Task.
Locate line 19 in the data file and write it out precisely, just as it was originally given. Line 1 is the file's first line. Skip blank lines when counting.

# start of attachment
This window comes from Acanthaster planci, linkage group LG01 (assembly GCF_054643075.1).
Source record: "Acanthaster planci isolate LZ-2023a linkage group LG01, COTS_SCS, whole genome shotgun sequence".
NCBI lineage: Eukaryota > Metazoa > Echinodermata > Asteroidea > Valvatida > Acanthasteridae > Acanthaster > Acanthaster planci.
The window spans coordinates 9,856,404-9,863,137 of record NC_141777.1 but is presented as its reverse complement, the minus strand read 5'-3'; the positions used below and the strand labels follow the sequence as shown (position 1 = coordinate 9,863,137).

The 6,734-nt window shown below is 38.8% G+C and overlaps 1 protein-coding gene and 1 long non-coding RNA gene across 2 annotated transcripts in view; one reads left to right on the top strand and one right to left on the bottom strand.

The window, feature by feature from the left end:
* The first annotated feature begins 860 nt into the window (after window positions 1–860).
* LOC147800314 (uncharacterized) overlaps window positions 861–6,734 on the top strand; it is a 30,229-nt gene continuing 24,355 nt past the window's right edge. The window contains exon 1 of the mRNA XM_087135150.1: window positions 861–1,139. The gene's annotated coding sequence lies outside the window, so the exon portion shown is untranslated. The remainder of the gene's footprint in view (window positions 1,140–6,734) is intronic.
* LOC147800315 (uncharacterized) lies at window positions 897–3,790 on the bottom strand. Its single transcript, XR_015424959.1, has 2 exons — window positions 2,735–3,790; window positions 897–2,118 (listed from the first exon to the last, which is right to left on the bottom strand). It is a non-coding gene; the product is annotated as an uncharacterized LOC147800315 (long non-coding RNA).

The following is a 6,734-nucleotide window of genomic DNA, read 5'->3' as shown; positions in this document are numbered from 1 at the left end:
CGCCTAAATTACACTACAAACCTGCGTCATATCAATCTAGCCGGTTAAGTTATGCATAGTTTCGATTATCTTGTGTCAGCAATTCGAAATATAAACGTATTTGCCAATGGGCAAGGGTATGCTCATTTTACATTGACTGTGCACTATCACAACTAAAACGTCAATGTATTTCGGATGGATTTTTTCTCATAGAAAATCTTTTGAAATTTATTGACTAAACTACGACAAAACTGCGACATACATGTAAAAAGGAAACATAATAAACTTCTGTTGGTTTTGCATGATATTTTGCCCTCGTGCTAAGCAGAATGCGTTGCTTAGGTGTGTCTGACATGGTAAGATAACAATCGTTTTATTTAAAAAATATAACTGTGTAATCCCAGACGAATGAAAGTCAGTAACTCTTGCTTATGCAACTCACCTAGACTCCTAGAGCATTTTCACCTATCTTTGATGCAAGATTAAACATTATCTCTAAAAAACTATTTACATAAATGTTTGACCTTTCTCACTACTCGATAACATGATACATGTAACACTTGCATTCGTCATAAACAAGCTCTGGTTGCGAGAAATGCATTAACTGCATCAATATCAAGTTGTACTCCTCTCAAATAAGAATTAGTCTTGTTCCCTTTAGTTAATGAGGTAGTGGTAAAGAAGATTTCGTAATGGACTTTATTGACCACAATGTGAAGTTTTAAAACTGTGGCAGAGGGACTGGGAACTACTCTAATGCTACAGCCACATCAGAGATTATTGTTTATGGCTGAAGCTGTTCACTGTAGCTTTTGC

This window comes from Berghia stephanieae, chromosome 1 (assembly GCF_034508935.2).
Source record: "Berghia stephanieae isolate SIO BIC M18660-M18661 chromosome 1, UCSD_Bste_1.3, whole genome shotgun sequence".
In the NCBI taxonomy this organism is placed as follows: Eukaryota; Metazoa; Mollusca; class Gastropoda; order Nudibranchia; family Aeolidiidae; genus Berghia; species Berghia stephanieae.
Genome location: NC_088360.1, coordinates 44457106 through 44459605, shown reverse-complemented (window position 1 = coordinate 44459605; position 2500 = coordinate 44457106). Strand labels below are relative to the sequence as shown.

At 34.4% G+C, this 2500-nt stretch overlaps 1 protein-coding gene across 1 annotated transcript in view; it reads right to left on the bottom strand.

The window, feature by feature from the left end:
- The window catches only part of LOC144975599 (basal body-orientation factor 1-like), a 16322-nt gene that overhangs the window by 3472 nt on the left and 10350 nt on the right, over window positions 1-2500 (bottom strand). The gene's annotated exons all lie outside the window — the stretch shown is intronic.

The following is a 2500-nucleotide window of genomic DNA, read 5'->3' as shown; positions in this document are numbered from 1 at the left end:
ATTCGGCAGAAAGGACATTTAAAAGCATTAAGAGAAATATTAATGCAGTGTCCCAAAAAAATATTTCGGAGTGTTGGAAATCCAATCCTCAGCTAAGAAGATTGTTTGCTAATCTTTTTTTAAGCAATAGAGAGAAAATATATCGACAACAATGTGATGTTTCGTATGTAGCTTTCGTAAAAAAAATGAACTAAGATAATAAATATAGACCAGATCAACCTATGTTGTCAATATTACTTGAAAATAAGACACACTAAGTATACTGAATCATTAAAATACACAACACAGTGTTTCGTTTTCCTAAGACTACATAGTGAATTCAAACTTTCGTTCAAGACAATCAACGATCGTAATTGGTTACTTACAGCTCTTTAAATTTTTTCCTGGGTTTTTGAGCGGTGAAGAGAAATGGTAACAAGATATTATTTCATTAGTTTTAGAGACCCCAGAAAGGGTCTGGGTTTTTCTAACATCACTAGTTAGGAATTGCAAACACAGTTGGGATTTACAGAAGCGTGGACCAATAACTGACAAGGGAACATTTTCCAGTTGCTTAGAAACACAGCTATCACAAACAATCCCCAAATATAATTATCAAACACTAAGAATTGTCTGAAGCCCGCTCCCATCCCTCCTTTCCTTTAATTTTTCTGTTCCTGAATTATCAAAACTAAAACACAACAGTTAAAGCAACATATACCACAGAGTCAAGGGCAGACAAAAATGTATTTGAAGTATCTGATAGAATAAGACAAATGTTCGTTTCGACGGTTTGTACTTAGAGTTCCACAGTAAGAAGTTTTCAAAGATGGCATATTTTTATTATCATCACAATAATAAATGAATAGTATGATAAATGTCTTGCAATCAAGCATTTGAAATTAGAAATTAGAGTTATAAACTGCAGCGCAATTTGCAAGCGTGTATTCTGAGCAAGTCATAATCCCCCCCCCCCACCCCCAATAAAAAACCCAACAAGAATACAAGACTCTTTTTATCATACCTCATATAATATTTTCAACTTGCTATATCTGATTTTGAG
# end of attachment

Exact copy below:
The following is a 2500-nucleotide window of genomic DNA, read 5'->3' as shown; positions in this document are numbered from 1 at the left end: